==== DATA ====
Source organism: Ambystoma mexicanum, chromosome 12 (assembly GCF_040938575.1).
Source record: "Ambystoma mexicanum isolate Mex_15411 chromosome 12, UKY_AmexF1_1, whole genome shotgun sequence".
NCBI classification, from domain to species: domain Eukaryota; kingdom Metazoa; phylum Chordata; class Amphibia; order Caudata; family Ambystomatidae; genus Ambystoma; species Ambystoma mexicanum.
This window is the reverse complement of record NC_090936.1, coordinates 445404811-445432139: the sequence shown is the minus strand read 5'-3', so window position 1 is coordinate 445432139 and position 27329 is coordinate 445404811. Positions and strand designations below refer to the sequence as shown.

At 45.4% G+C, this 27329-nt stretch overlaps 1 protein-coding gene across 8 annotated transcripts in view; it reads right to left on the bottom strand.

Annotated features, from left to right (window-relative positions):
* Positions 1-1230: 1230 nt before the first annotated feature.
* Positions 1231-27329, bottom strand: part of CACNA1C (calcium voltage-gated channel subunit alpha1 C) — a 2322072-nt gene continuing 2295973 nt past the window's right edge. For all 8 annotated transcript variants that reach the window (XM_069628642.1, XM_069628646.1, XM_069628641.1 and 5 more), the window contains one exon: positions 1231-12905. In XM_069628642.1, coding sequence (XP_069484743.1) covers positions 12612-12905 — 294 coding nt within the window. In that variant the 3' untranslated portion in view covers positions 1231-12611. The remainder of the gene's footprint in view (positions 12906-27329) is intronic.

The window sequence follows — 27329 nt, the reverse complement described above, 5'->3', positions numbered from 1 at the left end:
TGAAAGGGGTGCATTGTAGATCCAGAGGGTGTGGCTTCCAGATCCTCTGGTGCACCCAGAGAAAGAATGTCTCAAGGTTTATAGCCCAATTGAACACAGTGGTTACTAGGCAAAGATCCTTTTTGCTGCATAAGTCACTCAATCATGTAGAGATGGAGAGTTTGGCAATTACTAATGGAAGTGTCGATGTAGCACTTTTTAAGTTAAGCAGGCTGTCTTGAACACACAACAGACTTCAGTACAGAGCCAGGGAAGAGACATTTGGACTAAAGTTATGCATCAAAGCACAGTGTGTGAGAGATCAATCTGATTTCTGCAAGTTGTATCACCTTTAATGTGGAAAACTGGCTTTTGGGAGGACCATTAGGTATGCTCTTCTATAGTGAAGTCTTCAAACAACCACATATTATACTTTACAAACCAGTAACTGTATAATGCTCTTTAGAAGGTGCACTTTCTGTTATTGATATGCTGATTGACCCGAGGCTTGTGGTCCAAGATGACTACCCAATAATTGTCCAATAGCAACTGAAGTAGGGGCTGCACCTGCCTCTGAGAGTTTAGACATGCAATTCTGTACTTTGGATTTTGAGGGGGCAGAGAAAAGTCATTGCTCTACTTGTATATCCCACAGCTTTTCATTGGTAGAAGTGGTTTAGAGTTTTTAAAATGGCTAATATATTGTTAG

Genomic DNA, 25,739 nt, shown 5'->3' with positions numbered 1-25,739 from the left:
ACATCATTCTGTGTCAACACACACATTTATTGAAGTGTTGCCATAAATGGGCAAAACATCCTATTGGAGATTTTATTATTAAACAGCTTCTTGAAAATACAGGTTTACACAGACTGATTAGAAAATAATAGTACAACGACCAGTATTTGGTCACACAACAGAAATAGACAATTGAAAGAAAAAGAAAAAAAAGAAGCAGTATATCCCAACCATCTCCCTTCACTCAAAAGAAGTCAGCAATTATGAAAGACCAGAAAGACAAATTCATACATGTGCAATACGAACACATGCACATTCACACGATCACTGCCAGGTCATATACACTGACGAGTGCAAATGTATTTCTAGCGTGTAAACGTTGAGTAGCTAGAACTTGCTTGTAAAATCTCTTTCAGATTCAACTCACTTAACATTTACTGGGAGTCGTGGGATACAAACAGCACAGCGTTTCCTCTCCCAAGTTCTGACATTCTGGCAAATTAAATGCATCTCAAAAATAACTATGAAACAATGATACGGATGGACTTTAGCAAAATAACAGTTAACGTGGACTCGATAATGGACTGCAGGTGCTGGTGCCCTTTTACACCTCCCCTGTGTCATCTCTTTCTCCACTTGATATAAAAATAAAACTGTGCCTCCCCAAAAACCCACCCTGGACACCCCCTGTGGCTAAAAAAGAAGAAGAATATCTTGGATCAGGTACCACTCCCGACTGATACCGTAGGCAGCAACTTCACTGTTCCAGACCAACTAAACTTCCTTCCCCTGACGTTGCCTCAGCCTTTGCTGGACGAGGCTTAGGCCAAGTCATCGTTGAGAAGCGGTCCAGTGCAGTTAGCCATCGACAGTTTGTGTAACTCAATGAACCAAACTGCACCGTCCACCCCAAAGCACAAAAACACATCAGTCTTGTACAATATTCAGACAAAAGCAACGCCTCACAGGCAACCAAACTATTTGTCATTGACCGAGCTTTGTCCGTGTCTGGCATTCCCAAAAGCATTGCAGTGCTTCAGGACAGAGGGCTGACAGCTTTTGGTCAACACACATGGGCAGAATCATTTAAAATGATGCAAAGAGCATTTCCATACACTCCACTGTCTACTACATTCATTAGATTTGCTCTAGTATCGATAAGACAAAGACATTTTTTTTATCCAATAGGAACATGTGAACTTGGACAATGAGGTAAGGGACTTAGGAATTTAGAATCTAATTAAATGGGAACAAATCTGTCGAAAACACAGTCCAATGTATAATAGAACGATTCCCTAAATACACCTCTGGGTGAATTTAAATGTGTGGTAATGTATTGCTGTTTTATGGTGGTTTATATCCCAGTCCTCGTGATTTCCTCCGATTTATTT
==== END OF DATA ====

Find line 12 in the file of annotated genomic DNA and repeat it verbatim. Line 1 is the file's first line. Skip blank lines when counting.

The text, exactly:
ACATCATTCTGTGTCAACACACACATTTATTGAAGTGTTGCCATAAATGGGCAAAACATCCTATTGGAGATTTTATTATTAAACAGCTTCTTGAAAATACAGGTTTACACAGACTGATTAGAAAATAATAGTACAACGACCAGTATTTGGTCACACAACAGAAATAGACAATTGAAAGAAAAAGAAAAAAAAGAAGCAGTATATCCCAACCATCTCCCTTCACTCAAAAGAAGTCAGCAATTATGAAAGACCAGAAAGACAAATTCATACATGTGCAATACGAACACATGCACATTCACACGATCACTGCCAGGTCATATACACTGACGAGTGCAAATGTATTTCTAGCGTGTAAACGTTGAGTAGCTAGAACTTGCTTGTAAAATCTCTTTCAGATTCAACTCACTTAACATTTACTGGGAGTCGTGGGATACAAACAGCACAGCGTTTCCTCTCCCAAGTTCTGACATTCTGGCAAATTAAATGCATCTCAAAAATAACTATGAAACAATGATACGGATGGACTTTAGCAAAATAACAGTTAACGTGGACTCGATAATGGACTGCAGGTGCTGGTGCCCTTTTACACCTCCCCTGTGTCATCTCTTTCTCCACTTGATATAAAAATAAAACTGTGCCTCCCCAAAAACCCACCCTGGACACCCCCTGTGGCTAAAAAAGAAGAAGAATATCTTGGATCAGGTACCACTCCCGACTGATACCGTAGGCAGCAACTTCACTGTTCCAGACCAACTAAACTTCCTTCCCCTGACGTTGCCTCAGCCTTTGCTGGACGAGGCTTAGGCCAAGTCATCGTTGAGAAGCGGTCCAGTGCAGTTAGCCATCGACAGTTTGTGTAACTCAATGAACCAAACTGCACCGTCCACCCCAAAGCACAAAAACACATCAGTCTTGTACAATATTCAGACAAAAGCAACGCCTCACAGGCAACCAAACTATTTGTCATTGACCGAGCTTTGTCCGTGTCTGGCATTCCCAAAAGCATTGCAGTGCTTCAGGACAGAGGGCTGACAGCTTTTGGTCAACACACATGGGCAGAATCATTTAAAATGATGCAAAGAGCATTTCCATACACTCCACTGTCTACTACATTCATTAGATTTGCTCTAGTATCGATAAGACAAAGACATTTTTTTTATCCAATAGGAACATGTGAACTTGGACAATGAGGTAAGGGACTTAGGAATTTAGAATCTAATTAAATGGGAACAAATCTGTCGAAAACACAGTCCAATGTATAATAGAACGATTCCCTAAATACACCTCTGGGTGAATTTAAATGTGTGGTAATGTATTGCTGTTTTATGGTGGTTTATATCCCAGTCCTCGTGATTTCCTCCGATTTATTT